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By Carl Schoettler and Carl Schoettler,London Bureau of The Sun | September 29, 1994
London--In the Victorian conservatory of The Old House at Shepperton Studios, Paul Olliver does a little pirouette and says: "Mr. Stallone? He's wonderful."The cherubic, well-coiffed Mr. Olliver, studio manager at Shepperton, has good reason to dance for joy. Mr. Sylvester Stallone is filming his $60 million seriocomic super-hero epic "Judge Dredd" at Shepperton.About half the budget is being spent in Britain and lots of it is coming to Shepperton Studios. Half a dozen of Shepperton's 17 enormous sound stages and even a parking lot are taken up with sets for "Judge Dredd's" post-post-post-modern Mega-City One opus.
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By Louis B. Parks and Louis B. Parks,Houston Chronicle | July 30, 1995
Special effects have never been so special. This summer's movies carry visual effects -- known as FX in Hollywood -- to places not possible even last year.Those places are just as likely to be Camelot or a boy's toy cupboard as outer space. While everyone knows they're watching FX in "Apollo 13," "Judge Dredd" and "Casper," they are less likely to expect them in "First Knight" and "Braveheart."It may not surprise audiences to learn that the rockets in "Apollo 13" are models that were digitally inserted in the picture.
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By Stephen Hunter and Stephen Hunter,Sun Film Critic | June 30, 1995
This is hard for me, folks. I don't know if I can do it.Sylvester Stallone has finally made a good mov --No. I can't do it. My fingers refuse to obey my mind. I am ordering them to type: "Sylvester Stallone has finally made a good movie" and they will not do it.Let's try: Sylvester Stallone's new film, "Judge Dredd," isn't that bad.See how easy that was?And it gets better: He's the worst thing in it.Derived from a legendary British comic book, the movie offers Stallone, blimpy with muscle (he appears to have muscles in his lips!
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By David Kronke and David Kronke,Special to The Sun | July 12, 1995
"You want to be an actress, and you wind up in a toy store." That's Laura Linney, reflecting on the diminishing line dividing high art and pop commerce. Ms. Linney, who starred in the critically acclaimed miniseries "Tales of the City," can now be seen in theaters across the country, fearlessly gunning down monkeys as Karen Ross in the $50-million "Congo," as well as in our nation's toy stores, neatly encased in blister wrap.This summer, action figures and assorted merchandise from "Batman Forever," "Congo," "Judge Dredd" and "Waterworld" will be flooding toy stores, while "Apollo 13" will feature just about everything but action figures.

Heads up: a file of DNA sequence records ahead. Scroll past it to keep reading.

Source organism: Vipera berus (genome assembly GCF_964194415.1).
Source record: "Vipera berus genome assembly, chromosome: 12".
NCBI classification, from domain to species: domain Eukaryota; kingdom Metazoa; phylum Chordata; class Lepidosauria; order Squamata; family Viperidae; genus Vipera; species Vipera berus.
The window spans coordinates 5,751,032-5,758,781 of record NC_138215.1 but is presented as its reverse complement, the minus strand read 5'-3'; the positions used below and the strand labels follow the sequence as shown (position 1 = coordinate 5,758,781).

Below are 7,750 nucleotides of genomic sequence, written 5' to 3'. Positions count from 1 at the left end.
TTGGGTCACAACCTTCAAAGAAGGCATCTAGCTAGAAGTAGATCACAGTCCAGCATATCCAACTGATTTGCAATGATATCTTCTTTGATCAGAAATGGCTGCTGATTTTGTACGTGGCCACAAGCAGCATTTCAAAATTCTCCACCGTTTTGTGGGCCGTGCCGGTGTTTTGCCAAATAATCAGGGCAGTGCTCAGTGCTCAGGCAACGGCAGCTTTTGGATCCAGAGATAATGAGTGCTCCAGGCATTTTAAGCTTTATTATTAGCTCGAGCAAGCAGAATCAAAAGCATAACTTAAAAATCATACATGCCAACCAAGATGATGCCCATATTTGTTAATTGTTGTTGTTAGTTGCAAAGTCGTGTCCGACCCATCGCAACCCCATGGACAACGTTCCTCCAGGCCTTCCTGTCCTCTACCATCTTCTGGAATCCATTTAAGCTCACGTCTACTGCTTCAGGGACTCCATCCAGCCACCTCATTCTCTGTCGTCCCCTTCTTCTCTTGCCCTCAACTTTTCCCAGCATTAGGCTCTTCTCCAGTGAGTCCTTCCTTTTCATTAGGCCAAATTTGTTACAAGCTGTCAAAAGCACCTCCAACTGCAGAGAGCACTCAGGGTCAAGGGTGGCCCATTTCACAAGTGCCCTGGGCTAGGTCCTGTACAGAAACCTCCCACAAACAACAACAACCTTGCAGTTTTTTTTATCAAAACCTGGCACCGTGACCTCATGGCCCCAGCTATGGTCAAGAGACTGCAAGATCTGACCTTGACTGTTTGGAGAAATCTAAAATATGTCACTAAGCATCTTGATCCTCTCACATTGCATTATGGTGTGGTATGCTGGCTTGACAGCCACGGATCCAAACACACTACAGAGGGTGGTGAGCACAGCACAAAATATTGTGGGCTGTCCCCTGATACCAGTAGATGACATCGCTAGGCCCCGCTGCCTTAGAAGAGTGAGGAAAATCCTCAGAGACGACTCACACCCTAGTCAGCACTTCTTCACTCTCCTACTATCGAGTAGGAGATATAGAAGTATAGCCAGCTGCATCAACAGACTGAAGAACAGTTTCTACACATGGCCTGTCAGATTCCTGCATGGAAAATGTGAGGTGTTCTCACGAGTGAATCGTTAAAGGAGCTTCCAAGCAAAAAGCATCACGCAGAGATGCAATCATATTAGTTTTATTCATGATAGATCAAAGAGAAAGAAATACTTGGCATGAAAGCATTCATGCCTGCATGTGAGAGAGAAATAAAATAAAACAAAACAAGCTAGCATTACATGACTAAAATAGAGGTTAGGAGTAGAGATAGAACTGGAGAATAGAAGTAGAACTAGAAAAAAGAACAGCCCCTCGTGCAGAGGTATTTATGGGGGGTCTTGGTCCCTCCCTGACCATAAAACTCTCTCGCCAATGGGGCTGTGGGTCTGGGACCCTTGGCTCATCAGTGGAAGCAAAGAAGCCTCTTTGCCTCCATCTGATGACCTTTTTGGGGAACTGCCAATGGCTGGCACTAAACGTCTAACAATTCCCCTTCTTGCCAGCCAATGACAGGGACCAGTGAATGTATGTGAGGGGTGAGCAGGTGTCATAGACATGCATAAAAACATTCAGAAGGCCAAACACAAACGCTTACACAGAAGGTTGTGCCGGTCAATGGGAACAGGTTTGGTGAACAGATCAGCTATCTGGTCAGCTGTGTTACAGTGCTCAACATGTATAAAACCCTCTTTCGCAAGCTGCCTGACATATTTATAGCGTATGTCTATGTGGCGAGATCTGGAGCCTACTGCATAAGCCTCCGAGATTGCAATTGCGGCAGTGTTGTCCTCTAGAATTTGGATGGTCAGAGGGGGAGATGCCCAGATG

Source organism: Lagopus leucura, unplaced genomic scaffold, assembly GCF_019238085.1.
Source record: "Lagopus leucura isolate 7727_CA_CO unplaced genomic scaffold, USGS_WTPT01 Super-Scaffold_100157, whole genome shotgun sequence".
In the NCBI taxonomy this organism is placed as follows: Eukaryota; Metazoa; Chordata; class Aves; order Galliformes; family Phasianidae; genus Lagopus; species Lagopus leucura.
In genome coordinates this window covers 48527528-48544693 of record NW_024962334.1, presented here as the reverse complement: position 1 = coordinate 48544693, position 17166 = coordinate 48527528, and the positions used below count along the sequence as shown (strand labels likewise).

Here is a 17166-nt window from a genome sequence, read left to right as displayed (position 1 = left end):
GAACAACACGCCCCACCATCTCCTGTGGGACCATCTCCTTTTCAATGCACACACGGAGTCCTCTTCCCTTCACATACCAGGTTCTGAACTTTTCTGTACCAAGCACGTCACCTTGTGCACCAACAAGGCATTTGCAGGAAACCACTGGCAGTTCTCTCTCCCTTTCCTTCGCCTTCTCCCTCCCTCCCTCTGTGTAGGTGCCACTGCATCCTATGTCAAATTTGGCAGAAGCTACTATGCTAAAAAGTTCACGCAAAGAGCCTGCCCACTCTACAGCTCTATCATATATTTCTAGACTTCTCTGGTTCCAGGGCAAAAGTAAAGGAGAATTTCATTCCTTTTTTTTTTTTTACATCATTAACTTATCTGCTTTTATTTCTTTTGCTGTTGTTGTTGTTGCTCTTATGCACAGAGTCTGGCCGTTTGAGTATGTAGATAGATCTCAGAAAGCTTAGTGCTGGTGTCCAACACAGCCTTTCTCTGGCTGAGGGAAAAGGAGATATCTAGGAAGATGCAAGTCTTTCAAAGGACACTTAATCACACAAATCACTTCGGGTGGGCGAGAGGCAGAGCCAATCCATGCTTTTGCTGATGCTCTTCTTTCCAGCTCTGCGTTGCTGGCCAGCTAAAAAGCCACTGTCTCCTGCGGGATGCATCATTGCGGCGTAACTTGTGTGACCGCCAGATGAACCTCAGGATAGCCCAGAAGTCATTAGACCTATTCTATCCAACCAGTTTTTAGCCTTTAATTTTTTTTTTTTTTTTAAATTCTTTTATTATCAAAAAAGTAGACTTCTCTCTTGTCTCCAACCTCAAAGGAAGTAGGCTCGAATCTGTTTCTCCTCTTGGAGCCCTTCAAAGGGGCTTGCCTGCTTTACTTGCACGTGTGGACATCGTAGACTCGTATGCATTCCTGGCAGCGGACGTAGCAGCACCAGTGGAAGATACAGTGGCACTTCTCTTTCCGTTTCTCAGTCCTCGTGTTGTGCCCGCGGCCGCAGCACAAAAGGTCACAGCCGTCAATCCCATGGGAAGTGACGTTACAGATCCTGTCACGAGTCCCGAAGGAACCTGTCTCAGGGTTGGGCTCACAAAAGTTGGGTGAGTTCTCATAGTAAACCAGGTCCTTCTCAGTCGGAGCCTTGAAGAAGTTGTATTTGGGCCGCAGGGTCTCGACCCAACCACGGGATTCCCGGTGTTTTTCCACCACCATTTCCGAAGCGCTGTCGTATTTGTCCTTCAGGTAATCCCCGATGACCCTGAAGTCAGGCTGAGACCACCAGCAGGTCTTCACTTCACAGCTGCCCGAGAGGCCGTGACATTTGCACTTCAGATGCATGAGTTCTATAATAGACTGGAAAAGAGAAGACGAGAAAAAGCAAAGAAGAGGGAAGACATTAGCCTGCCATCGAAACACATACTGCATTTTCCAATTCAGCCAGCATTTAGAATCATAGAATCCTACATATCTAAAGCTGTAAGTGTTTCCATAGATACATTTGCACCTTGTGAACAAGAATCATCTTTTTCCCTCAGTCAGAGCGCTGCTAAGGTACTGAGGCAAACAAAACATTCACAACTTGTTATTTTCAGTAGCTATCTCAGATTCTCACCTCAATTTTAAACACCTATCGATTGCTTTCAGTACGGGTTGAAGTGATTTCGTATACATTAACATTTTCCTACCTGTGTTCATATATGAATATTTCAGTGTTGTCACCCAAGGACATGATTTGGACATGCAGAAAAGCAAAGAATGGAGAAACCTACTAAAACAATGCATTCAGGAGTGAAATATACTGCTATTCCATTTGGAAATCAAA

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By Louis B. Parks and Louis B. Parks,Houston Chronicle | July 30, 1995
Special effects have never been so special. This summer's movies carry visual effects -- known as FX in Hollywood -- to places not possible even last year.Those places are just as likely to be Camelot or a boy's toy cupboard as outer space. While everyone knows they're watching FX in "Apollo 13," "Judge Dredd" and "Casper," they are less likely to expect them in "First Knight" and "Braveheart."It may not surprise audiences to learn that the rockets in "Apollo 13" are models that were digitally inserted in the picture.
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By Bob Strauss and Bob Strauss,Los Angeles Daily News | May 14, 1995
The stakes are higher than ever in this year's summer movie game. After making a record $2.2 billion last summer, Hollywood is spending even more money than usual in the hopes of winning big.Six of this summer's major pictures -- paced by the most expensive movie ever, the reportedly $175 million "Waterworld" -- are estimated to have cost more than $70 million apiece. And that's not counting the huge advertising budgets of $20 million to $25 million that films such as "Batman Forever," "Judge Dredd," "Die Hard With a Vengeance," "First Knight" and "Braveheart" require just to find the audiences they need to break even.
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By David Kronke and David Kronke,Special to The Sun | July 12, 1995
"You want to be an actress, and you wind up in a toy store." That's Laura Linney, reflecting on the diminishing line dividing high art and pop commerce. Ms. Linney, who starred in the critically acclaimed miniseries "Tales of the City," can now be seen in theaters across the country, fearlessly gunning down monkeys as Karen Ross in the $50-million "Congo," as well as in our nation's toy stores, neatly encased in blister wrap.This summer, action figures and assorted merchandise from "Batman Forever," "Congo," "Judge Dredd" and "Waterworld" will be flooding toy stores, while "Apollo 13" will feature just about everything but action figures.
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By J. D. Considine and J. D. Considine,Sun Pop Music Critic | March 31, 1995